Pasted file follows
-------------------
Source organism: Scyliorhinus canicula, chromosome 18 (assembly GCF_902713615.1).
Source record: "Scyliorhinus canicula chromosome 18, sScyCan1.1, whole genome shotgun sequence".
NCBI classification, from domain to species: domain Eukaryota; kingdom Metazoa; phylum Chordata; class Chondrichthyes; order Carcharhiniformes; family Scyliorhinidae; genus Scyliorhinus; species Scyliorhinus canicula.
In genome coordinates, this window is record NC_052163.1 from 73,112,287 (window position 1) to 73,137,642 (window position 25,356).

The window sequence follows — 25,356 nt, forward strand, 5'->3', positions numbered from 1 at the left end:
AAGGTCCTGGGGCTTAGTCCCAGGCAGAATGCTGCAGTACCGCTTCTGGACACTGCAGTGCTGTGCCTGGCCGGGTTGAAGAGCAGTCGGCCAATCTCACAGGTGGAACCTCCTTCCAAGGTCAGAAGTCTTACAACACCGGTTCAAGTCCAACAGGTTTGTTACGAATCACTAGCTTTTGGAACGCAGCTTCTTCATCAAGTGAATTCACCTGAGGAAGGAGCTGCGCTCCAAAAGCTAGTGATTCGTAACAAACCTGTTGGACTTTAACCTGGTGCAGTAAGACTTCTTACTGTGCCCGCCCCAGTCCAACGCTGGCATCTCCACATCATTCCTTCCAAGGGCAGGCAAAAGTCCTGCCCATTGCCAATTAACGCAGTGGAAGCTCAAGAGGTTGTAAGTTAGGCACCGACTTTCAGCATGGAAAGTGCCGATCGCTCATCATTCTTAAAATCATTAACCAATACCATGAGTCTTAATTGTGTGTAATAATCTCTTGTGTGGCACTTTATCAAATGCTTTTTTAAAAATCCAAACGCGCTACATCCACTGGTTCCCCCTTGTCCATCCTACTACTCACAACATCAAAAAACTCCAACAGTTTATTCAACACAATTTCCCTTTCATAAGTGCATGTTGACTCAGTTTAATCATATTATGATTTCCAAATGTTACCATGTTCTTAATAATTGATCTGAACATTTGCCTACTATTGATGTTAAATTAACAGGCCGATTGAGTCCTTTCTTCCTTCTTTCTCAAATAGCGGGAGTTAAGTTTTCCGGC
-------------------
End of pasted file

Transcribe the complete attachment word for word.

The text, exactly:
Source organism: Scyliorhinus canicula, chromosome 18 (assembly GCF_902713615.1).
Source record: "Scyliorhinus canicula chromosome 18, sScyCan1.1, whole genome shotgun sequence".
NCBI classification, from domain to species: domain Eukaryota; kingdom Metazoa; phylum Chordata; class Chondrichthyes; order Carcharhiniformes; family Scyliorhinidae; genus Scyliorhinus; species Scyliorhinus canicula.
In genome coordinates, this window is record NC_052163.1 from 73,112,287 (window position 1) to 73,137,642 (window position 25,356).

The window sequence follows — 25,356 nt, forward strand, 5'->3', positions numbered from 1 at the left end:
AAGGTCCTGGGGCTTAGTCCCAGGCAGAATGCTGCAGTACCGCTTCTGGACACTGCAGTGCTGTGCCTGGCCGGGTTGAAGAGCAGTCGGCCAATCTCACAGGTGGAACCTCCTTCCAAGGTCAGAAGTCTTACAACACCGGTTCAAGTCCAACAGGTTTGTTACGAATCACTAGCTTTTGGAACGCAGCTTCTTCATCAAGTGAATTCACCTGAGGAAGGAGCTGCGCTCCAAAAGCTAGTGATTCGTAACAAACCTGTTGGACTTTAACCTGGTGCAGTAAGACTTCTTACTGTGCCCGCCCCAGTCCAACGCTGGCATCTCCACATCATTCCTTCCAAGGGCAGGCAAAAGTCCTGCCCATTGCCAATTAACGCAGTGGAAGCTCAAGAGGTTGTAAGTTAGGCACCGACTTTCAGCATGGAAAGTGCCGATCGCTCATCATTCTTAAAATCATTAACCAATACCATGAGTCTTAATTGTGTGTAATAATCTCTTGTGTGGCACTTTATCAAATGCTTTTTTAAAAATCCAAACGCGCTACATCCACTGGTTCCCCCTTGTCCATCCTACTACTCACAACATCAAAAAACTCCAACAGTTTATTCAACACAATTTCCCTTTCATAAGTGCATGTTGACTCAGTTTAATCATATTATGATTTCCAAATGTTACCATGTTCTTAATAATTGATCTGAACATTTGCCTACTATTGATGTTAAATTAACAGGCCGATTGAGTCCTTTCTTCCTTCTTTCTCAAATAGCGGGAGTTAAGTTTTCCGGC